Reporting on the hard ‘no’ would have placed Hogan squarely on Trump’s side, so the Post waited, even as the paper seemed to cover little else but Kavanaugh’s nomination. Nearly a week passed before the Post was ready to report on the matter, now that it had the storyline it wanted. “Maryland Gov. Larry Hogan calls for delay in Kavanaugh vote,” blared a Post headline. Earlier that day Hogan and two other blue-state Republican governors called for Kavanaugh’s nomination to be delayed until some unspecified federal investigation could take place. This allowed the Post to place Hogan in opposition to Trump, exactly where he needs to be to win reelection.


As he ran for office four years ago, Larry Hogan blamed then-Governor Martin O’Malley for the opioid epidemic’s devastating impact on Maryland. At the time the state’s annual opioid-related death count was approaching 900 and Hogan vowed that upon taking office, “I will immediately declare a state of emergency.” But he didn’t. Hogan instead created a task force, and waited over two years before declaring a state of emergency – as the death toll skyrocketed.

What’s more, Hogan initially and inexplicably attempted to cut funding for both drug treatment and the state’s Medicaid system. The funding was restored but precious time was lost. “If only [politicians] understood that getting access to Medicaid would actually save money and lives!” a psychologist volunteering on the frontlines of the epidemic told Beth Macy, author of Dopesick, an eye-opening account of how the opioid epidemic is playing out next door in Virginia.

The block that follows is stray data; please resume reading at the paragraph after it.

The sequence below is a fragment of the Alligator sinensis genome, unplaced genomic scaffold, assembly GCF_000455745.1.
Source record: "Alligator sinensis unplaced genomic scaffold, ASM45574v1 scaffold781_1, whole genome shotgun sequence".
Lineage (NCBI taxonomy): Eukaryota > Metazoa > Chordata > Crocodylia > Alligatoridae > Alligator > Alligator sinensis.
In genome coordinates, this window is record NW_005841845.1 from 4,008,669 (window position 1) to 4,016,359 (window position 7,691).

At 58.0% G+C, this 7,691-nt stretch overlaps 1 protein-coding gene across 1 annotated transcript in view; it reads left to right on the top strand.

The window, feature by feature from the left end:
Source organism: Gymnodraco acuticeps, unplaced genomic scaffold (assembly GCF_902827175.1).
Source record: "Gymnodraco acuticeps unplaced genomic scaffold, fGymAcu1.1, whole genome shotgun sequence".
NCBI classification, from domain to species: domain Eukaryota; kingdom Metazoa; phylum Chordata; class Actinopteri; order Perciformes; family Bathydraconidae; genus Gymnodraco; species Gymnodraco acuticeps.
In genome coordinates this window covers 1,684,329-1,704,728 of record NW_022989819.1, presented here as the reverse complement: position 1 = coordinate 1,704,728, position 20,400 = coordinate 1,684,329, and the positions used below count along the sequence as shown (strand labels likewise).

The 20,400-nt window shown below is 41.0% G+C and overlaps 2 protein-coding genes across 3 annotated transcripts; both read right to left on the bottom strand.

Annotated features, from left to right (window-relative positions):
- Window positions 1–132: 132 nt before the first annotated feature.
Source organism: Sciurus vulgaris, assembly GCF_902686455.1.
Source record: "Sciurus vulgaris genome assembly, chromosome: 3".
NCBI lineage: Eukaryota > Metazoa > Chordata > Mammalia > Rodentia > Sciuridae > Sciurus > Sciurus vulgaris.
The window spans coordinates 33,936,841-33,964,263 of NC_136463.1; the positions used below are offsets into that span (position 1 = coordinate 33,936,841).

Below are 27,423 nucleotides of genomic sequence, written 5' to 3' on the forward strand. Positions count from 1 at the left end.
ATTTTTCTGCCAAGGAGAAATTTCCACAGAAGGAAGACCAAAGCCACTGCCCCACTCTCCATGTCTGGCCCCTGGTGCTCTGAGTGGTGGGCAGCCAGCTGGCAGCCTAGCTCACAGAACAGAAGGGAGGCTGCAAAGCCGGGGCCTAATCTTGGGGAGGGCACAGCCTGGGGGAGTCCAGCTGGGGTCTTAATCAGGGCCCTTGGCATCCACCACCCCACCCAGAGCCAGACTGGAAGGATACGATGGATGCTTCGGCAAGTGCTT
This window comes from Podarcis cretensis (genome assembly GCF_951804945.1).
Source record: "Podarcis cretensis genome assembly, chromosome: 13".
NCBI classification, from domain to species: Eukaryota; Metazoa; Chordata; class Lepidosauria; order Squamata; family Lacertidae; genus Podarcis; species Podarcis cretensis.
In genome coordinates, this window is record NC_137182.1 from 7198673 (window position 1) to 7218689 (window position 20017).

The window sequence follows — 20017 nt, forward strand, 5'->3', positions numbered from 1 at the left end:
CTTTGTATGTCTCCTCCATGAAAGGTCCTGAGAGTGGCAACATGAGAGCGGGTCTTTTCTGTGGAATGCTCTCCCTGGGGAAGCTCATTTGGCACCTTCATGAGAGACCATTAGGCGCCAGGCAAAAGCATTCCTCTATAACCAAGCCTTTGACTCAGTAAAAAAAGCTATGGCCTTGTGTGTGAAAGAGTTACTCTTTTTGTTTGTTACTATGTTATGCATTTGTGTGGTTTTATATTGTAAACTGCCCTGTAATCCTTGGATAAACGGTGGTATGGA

By 2016 Maryland had the fourth most per-capita opioid-related deaths in the country. In just three and a half years under Hogan, the state has had more opioid-related deaths (6,139) than in the preceding eight years under O’Malley (5,019).

The raging epidemic led the Baltimore Sun to sound the alarm in back-to-back front page stories in October. “Opioids continue to haunt: As candidate, Hogan vowed to take on ‘epidemic.’ Yet deaths soared,” read a banner frontpage Sun headline.

The Washington Post used to also be concerned about Maryland’s opioid epidemic. When the state’s annual opioid-related death count stood at 1,100, the Post criticized Hogan for pushing “incremental change” in the face of an epidemic. But as the death toll exploded – 1,850 in 2016, 2,000 in 2017, and climbing higher still in 2018– the Post became increasingly sanguine. “Broadly speaking, [Hogan is taking] the right approach” and Jealous wouldn’t do any better, the Post explained in August, essentially shrugging its shoulders and throwing in the towel. The paper’s endorsing editorial of Hogan doesn’t even mention the subject.

How many lives have been lost because Hogan placed right-wing, anti-Medicaid ideology above the needs of Marylanders? And how many more because the Post is placing its political agenda – getting Hogan reelected – ahead of vigorously reporting on Maryland’s raging epidemic?

Of course it’s not just Maryland’s opioid epidemic that the Post has downplayed ahead of the election. The paper has also turned a blind eye to the state’s surging hate crimes, as well as Hogan’s ties to the Kochs and indirect ties to even further right-wing extremists.

Voters head to the polls next week. Many Post readers will cast their ballots for the sanitized Larry Hogan who appears in the paper each morning, unaware of who they’re really reelecting.

Pete Tucker is a journalist based in DC. He writes at